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Nissan Rapidly Boosting US Production

Launch of new Murano bringing local production to 85%.

by on Dec.05, 2014

Jose Munoz, the CEO of Nissan North America, with the third-generation, 2015 Murano.

For its part, Nissan operates two major assembly plants in the U.S. The biggest is in Smyrna, Tennessee, a plant capable of producing up to 650,000 vehicles annually, and employing 8,000 hourly workers. The mile long factory produces the midsize Altima and the Leaf battery-electric vehicle, among other models.

About 400 miles to the southwest, Nissan’s plant in Canton, Mississippi employs another 6,000 blue-collar workers. While production is lower than at Smyrna, the Canton factory is one of the most flexible in the American market, capable of production eight different models, including both car-like unibody vehicles, such as the Murano, and frame-based trucks.

As the first of Nissan’s new third-generation Murano crossovers roll into showrooms this month, buyers will find a lighter, more stylish and more fuel-efficient vehicle. But what only a few are likely to notice is that the new model also will be made in the U.S.

Nissan’s big assembly plant in Canton, Mississippi has become the new, global production base for the 2015 Murano – which until now had rolled off a Nissan line in Kyushu, Japan.

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“We want to localize more of everything we do,” noted Pierre Loing, the head of product planning for Nissan North America.

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Honda, Toyota Reach U.S. Production Milestones

Honda Marks 30th year of production; Toyota rolls out 25 millionth US-made car.

by on Nov.05, 2012

The first Honda Accord rolls off the line in Marysville, Ohio on Nov. 1, 1982.

It’s a milestone month for two of the largest Japanese automakers – or as they increasingly tend to bill themselves, two of the largest foreign-owned U.S. automakers.

Marking its 30th anniversary since rolling out the first American-made Accord, Honda says it will invest $200 million in its original Ohio assembly operations.  Toyota, meanwhile, was a relative latecomer, launching U.S. production just 26 years ago, but that’s still given the Japanese giant enough time to reach 25 million vehicles assembled in the States.

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“We continue to evolve as a company thanks to their commitment to build the best vehicles in the market,” said Steve St. Angelo, executive vice president of Toyota Motor Engineering & Manufacturing North America, Inc., toasting the workers at Toyota’s expanding production base here.

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Honda Cuts Shipments of Cars from Japan to U.S.

Maker losing money on models like Fit, CR-Z, Insight.

by on Jun.12, 2012

Honda plans to export the Fit subcompact from China to Canada -- at least temporarily.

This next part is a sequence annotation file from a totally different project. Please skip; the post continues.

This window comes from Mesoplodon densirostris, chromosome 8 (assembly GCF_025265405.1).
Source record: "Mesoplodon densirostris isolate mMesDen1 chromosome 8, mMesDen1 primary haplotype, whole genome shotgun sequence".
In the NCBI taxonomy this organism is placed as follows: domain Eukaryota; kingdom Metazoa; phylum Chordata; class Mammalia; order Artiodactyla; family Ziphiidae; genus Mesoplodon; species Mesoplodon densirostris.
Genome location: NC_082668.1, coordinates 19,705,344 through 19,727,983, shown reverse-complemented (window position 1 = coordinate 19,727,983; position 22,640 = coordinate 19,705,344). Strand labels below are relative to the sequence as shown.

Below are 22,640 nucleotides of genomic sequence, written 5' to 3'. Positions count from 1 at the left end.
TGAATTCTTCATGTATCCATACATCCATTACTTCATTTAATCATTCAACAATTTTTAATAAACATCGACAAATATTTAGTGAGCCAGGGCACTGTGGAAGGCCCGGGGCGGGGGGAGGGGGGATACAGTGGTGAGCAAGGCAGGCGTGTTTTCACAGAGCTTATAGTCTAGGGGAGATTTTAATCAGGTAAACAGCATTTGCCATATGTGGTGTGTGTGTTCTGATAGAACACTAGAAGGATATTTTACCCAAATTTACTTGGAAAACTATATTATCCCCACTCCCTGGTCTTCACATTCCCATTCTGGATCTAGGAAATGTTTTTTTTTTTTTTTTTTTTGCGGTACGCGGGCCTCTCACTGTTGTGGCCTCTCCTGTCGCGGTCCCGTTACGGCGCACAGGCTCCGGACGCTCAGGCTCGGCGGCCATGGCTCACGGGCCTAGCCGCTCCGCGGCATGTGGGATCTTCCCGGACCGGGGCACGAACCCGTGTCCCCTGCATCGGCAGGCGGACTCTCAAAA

Honda is cutting exports of the Japanese-made Fit to U.S. dealers because of lopsided exchange rates.

Crushed by lopsided dollar/yen exchange rates, Honda is cutting back on exports from Japan to the U.S., even though that will curb potential sales and market share growth, the maker’s CEO says.

The maker hopes to offset those reductions by ramping up production in the U.S. and other parts of North America.  Honda recently broke ground in Mexico for a new plant that will supply American dealers with the subcompact Fit and possibly other products.

“Under the current exchange rate of 80 yen per dollar, our export business doesn’t make any profit,” Honda Motor Co. CEO Fumihiko Ike told the trade publication Automotive News. “Definitely, the absolute number of exports to the United States will be decreasing.”

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Honda is by no means the only Japanese maker to curb exports to the U.S. as a result of the weak dollar.  And European makers, including BMW and Audi, have also curtailed exports due to lopsided exchange rates – though with the Euro sliding the gap has narrowed in recent weeks for German and other Continental manufacturers.

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70% of Japanese Cars Sold in U.S. Now Built in North American Plants

Japanese have created 407,000 U.S. jobs, says new survey.

by on Jan.02, 2012

Honda launched production of the latest Odyssey minivan at a plant in Alabama last year.

Nearly seven in 10 of the Japanese-badged cars, trucks and crossovers sold in the U.S. last year were produced on a North American assembly line, according to a new report.

More than a quarter century after the first Japanese transplant – a Honda factory in Marysville, Ohio – went into operation more than 400,000 jobs in the U.S. have been created by the Japanese, according to a new report by the Japanese Automobile Manufacturers Association, or JAMA.

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And that trend could continue.  With the yen stronger than ever, manufacturers like Toyota, Nissan and Honda are steadily shifting production away from the home islands.  Within the last several months Toyota has announced plans to begin producing several product lines, including the Sienna minivan, in the U.S. for export to Korea.  They had previously been produced in Japan.

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